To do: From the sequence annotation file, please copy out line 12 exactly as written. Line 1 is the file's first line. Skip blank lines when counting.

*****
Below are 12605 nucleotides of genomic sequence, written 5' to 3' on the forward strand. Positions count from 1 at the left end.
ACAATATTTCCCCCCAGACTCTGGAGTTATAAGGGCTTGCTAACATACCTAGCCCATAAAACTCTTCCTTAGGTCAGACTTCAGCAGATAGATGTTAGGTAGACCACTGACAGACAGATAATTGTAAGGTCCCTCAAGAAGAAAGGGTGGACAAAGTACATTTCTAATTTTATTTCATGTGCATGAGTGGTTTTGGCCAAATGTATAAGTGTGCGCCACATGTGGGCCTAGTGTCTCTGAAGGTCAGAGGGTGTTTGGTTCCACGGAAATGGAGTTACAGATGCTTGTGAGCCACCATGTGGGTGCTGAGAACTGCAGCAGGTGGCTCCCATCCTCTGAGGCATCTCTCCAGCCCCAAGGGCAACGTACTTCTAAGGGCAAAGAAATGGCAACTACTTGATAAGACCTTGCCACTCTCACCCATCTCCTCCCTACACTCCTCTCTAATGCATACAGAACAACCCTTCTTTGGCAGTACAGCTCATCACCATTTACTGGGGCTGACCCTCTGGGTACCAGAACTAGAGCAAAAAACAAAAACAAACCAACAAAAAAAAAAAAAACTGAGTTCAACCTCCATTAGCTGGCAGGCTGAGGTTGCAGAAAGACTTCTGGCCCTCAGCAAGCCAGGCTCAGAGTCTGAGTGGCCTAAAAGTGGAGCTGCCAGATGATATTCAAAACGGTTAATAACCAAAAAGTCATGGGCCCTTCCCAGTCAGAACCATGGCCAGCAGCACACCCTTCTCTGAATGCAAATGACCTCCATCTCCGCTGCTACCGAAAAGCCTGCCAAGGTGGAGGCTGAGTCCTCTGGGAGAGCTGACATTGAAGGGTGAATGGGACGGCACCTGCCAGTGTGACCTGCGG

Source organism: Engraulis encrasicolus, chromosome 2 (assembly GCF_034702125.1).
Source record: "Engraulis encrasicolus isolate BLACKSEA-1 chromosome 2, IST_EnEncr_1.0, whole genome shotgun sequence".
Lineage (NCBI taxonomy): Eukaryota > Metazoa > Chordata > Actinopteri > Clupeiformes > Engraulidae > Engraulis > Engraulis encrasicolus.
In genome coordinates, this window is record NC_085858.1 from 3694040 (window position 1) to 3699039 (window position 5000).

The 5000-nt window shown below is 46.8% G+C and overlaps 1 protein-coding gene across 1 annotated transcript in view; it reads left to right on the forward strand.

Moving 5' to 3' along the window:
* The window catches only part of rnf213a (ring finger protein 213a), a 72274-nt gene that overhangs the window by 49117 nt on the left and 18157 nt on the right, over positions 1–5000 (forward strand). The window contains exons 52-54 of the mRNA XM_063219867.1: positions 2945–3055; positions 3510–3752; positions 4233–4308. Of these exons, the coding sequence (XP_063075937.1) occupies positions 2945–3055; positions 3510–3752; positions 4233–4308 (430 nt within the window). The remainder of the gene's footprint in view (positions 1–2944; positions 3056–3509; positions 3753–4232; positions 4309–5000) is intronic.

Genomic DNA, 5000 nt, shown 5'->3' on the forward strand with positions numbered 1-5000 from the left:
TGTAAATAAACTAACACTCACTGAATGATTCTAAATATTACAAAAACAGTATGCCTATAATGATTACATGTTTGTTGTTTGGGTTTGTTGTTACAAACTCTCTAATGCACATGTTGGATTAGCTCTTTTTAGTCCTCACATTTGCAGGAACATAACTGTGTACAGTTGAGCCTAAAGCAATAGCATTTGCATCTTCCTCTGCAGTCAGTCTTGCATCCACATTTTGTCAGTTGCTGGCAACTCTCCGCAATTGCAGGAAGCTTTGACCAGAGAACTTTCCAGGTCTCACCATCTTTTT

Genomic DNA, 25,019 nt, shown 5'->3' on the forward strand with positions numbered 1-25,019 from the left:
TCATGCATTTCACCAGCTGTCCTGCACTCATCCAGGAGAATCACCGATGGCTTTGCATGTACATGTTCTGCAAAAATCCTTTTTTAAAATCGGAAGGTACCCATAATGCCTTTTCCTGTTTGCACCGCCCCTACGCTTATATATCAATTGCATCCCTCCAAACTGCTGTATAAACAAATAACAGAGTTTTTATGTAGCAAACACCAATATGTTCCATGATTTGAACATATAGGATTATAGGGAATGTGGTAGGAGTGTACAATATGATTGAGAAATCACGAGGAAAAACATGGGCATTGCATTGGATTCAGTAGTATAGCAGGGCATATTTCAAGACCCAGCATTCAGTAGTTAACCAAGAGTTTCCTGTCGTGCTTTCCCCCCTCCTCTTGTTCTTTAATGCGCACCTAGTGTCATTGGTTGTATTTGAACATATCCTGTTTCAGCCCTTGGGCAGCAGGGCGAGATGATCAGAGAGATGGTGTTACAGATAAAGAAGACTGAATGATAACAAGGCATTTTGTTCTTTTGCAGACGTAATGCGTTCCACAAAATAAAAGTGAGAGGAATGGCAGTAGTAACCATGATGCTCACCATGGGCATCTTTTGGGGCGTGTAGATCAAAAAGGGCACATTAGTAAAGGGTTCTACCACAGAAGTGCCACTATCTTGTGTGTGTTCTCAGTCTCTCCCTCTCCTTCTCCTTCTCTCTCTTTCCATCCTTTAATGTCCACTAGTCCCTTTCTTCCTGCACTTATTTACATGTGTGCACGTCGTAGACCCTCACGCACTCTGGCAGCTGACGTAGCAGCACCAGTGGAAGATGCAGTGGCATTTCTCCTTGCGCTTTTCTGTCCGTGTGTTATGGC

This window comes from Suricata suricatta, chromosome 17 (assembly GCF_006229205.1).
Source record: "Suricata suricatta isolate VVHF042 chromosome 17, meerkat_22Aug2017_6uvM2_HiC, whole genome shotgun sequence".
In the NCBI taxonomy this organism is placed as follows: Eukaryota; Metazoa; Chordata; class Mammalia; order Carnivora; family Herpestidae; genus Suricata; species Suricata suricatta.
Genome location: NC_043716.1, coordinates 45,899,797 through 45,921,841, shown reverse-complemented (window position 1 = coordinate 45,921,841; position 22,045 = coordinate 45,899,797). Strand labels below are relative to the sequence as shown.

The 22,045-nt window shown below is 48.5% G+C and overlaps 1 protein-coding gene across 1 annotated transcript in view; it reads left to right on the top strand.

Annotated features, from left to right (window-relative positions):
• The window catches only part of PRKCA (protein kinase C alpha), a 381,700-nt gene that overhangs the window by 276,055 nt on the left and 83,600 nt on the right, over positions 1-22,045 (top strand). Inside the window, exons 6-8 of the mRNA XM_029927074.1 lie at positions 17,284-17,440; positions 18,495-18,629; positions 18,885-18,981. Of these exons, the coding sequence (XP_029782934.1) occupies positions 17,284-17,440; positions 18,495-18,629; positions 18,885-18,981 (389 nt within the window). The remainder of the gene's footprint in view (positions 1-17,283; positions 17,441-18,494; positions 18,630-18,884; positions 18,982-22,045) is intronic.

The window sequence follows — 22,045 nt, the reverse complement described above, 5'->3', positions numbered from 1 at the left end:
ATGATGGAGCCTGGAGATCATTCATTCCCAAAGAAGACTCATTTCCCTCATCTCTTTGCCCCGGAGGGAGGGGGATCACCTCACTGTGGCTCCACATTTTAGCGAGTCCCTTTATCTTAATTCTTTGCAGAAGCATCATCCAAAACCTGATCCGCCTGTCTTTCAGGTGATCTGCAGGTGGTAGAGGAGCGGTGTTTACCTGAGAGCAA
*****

Genomic DNA, 25,019 nt, shown 5'->3' on the forward strand with positions numbered 1-25,019 from the left: